Steven Woody, Jun 17, 2007
    #9
  10. What would be the negative effects of using a hardener for a film that
    does not recommend the use of hardener? I'm asking because I mixed a
    fixer with hardener for EFKE KB25 and I'd like to use the same fixer
    for Tri-X 400 (135mm) that I'm going to develop next, but of course if
    it's going to cause problems I'll have to make another fixer for
    Tri-X.
     
    Toni Nikkanen, Jun 17, 2007
    #10
  11. Steven Woody

    John Boy Guest

    Rinse the film quickly, do the anti-hypo thing, then hang the reel on a
    t-stick and stick it in the toilet. Flush six times with one minute
    between flushes. Done.

    I'll bet the archive fanatics are rolling over in their soup now.
     
    John Boy, Jun 17, 2007
    #11
  12. Steven Woody

    dan.c.quinn Guest

    One-shot plain fix. There are two versions of plain fixer, plain
    and
    very plain. Plain has a little sulfite added while very plain is
    nothing but
    sodium or ammonium thiosulfate.
    The 16 gram or half ounce plus suggestion I made is a good starting
    point. I intend to use that on a first roll of Acros 120 and expect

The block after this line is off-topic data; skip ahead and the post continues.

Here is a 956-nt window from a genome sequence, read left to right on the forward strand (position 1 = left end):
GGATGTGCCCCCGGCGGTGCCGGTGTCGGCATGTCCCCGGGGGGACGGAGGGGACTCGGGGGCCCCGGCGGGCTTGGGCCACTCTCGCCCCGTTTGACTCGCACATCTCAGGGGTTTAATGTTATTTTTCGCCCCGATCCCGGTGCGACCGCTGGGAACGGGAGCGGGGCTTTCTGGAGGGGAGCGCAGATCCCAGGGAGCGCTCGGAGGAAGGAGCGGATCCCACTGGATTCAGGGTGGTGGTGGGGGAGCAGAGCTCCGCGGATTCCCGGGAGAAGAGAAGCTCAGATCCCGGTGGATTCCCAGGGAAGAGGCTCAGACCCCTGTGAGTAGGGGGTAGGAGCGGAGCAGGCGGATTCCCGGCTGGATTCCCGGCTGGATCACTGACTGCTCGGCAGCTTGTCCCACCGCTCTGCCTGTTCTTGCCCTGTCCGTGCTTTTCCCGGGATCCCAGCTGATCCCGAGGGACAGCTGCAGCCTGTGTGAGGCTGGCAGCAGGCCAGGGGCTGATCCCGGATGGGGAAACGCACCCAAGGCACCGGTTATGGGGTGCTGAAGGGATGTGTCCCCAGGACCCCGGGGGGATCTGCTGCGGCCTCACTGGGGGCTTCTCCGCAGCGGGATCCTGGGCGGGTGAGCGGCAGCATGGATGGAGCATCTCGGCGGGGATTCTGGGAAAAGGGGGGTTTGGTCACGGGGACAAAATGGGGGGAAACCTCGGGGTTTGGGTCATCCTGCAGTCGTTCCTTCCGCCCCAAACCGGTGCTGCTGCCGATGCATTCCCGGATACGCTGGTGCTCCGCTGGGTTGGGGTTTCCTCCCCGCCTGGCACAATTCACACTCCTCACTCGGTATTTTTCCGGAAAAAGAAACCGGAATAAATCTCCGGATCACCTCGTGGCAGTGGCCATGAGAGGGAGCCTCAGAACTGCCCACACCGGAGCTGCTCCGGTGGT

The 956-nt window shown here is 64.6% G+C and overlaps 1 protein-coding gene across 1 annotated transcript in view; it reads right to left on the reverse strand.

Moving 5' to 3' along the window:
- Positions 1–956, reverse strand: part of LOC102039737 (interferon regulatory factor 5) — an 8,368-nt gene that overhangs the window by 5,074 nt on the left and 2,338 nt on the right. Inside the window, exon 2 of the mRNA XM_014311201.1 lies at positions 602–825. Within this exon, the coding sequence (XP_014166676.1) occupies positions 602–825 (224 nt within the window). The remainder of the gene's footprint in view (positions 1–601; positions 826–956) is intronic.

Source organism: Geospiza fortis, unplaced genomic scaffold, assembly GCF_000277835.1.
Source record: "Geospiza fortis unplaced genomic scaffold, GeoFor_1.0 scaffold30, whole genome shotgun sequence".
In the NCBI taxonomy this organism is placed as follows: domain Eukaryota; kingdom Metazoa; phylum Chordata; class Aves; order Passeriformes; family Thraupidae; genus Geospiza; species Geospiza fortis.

good results.
    May take 10-12 minutes with off and on agitation. It will be used
    fresh so
    I don't bother with the sulfite. Also no stop of any sort; one-shot
    fixer.
    If you've a usual sort of rapid concentrate on hand try 20ml. All
    solution
    volumes are 500ml, one roll of film. After fixing it's down the drain.
    One-shots can be prepared ahead in some quantity and amount each.
    This evening I've four small prints to make. I'll prepare a print fix
    ready for
    a four way dilution. No used or ageing fix hanging around. Dan
     
    dan.c.quinn, Jun 17, 2007
    #12
  13. Hardening fixers became standard practice in the
    early 1930s because emulsions were soft enough to have
    problems with frilling and other damage during washing. Note
    that the hardener works only when the film is wet.
    Essentially, it reduces the amount of swelling. Methods of
    improving the resistance of emulsions to mechanical damage
    were made continuously from the 1930s (if not before) until
    nearly the present. Up to about 1940 the standard processing
    temperature was 65F, improvements in emulsion hardness
    allowed that to be increased to the familiar 68 f about that